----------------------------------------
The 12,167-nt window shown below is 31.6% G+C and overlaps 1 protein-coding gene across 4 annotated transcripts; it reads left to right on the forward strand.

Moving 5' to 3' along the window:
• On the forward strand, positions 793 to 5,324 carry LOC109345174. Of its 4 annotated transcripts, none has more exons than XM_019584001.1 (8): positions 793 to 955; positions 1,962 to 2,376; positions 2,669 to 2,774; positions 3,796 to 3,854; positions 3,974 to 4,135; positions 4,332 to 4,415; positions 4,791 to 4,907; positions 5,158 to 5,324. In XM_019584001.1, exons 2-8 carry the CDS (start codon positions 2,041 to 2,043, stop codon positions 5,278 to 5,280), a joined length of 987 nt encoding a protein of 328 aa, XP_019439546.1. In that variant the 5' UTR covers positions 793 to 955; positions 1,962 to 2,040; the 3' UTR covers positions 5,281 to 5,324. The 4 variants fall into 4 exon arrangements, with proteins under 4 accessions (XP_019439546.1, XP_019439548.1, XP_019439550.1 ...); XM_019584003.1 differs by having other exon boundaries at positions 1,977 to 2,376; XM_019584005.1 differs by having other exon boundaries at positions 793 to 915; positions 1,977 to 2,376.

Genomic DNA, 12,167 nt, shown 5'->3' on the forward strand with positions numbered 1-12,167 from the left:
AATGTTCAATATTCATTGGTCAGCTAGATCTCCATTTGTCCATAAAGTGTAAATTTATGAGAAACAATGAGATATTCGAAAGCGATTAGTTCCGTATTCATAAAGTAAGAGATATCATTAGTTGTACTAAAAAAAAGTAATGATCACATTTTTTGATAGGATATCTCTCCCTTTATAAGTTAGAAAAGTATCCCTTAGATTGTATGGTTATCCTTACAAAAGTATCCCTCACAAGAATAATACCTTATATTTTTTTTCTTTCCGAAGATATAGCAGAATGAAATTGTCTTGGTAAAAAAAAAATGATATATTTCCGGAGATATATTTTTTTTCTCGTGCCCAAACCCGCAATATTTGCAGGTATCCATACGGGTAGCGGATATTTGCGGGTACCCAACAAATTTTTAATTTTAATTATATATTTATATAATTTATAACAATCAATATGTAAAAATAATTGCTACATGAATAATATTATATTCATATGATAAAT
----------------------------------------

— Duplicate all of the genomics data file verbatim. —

The 12,167-nt window shown below is 31.6% G+C and overlaps 1 protein-coding gene across 4 annotated transcripts; it reads left to right on the forward strand.

Moving 5' to 3' along the window:
• On the forward strand, positions 793 to 5,324 carry LOC109345174. Of its 4 annotated transcripts, none has more exons than XM_019584001.1 (8): positions 793 to 955; positions 1,962 to 2,376; positions 2,669 to 2,774; positions 3,796 to 3,854; positions 3,974 to 4,135; positions 4,332 to 4,415; positions 4,791 to 4,907; positions 5,158 to 5,324. In XM_019584001.1, exons 2-8 carry the CDS (start codon positions 2,041 to 2,043, stop codon positions 5,278 to 5,280), a joined length of 987 nt encoding a protein of 328 aa, XP_019439546.1. In that variant the 5' UTR covers positions 793 to 955; positions 1,962 to 2,040; the 3' UTR covers positions 5,281 to 5,324. The 4 variants fall into 4 exon arrangements, with proteins under 4 accessions (XP_019439546.1, XP_019439548.1, XP_019439550.1 ...); XM_019584003.1 differs by having other exon boundaries at positions 1,977 to 2,376; XM_019584005.1 differs by having other exon boundaries at positions 793 to 915; positions 1,977 to 2,376.

Genomic DNA, 12,167 nt, shown 5'->3' on the forward strand with positions numbered 1-12,167 from the left:
AATGTTCAATATTCATTGGTCAGCTAGATCTCCATTTGTCCATAAAGTGTAAATTTATGAGAAACAATGAGATATTCGAAAGCGATTAGTTCCGTATTCATAAAGTAAGAGATATCATTAGTTGTACTAAAAAAAAGTAATGATCACATTTTTTGATAGGATATCTCTCCCTTTATAAGTTAGAAAAGTATCCCTTAGATTGTATGGTTATCCTTACAAAAGTATCCCTCACAAGAATAATACCTTATATTTTTTTTCTTTCCGAAGATATAGCAGAATGAAATTGTCTTGGTAAAAAAAAAATGATATATTTCCGGAGATATATTTTTTTTCTCGTGCCCAAACCCGCAATATTTGCAGGTATCCATACGGGTAGCGGATATTTGCGGGTACCCAACAAATTTTTAATTTTAATTATATATTTATATAATTTATAACAATCAATATGTAAAAATAATTGCTACATGAATAATATTATATTCATATGATAAAT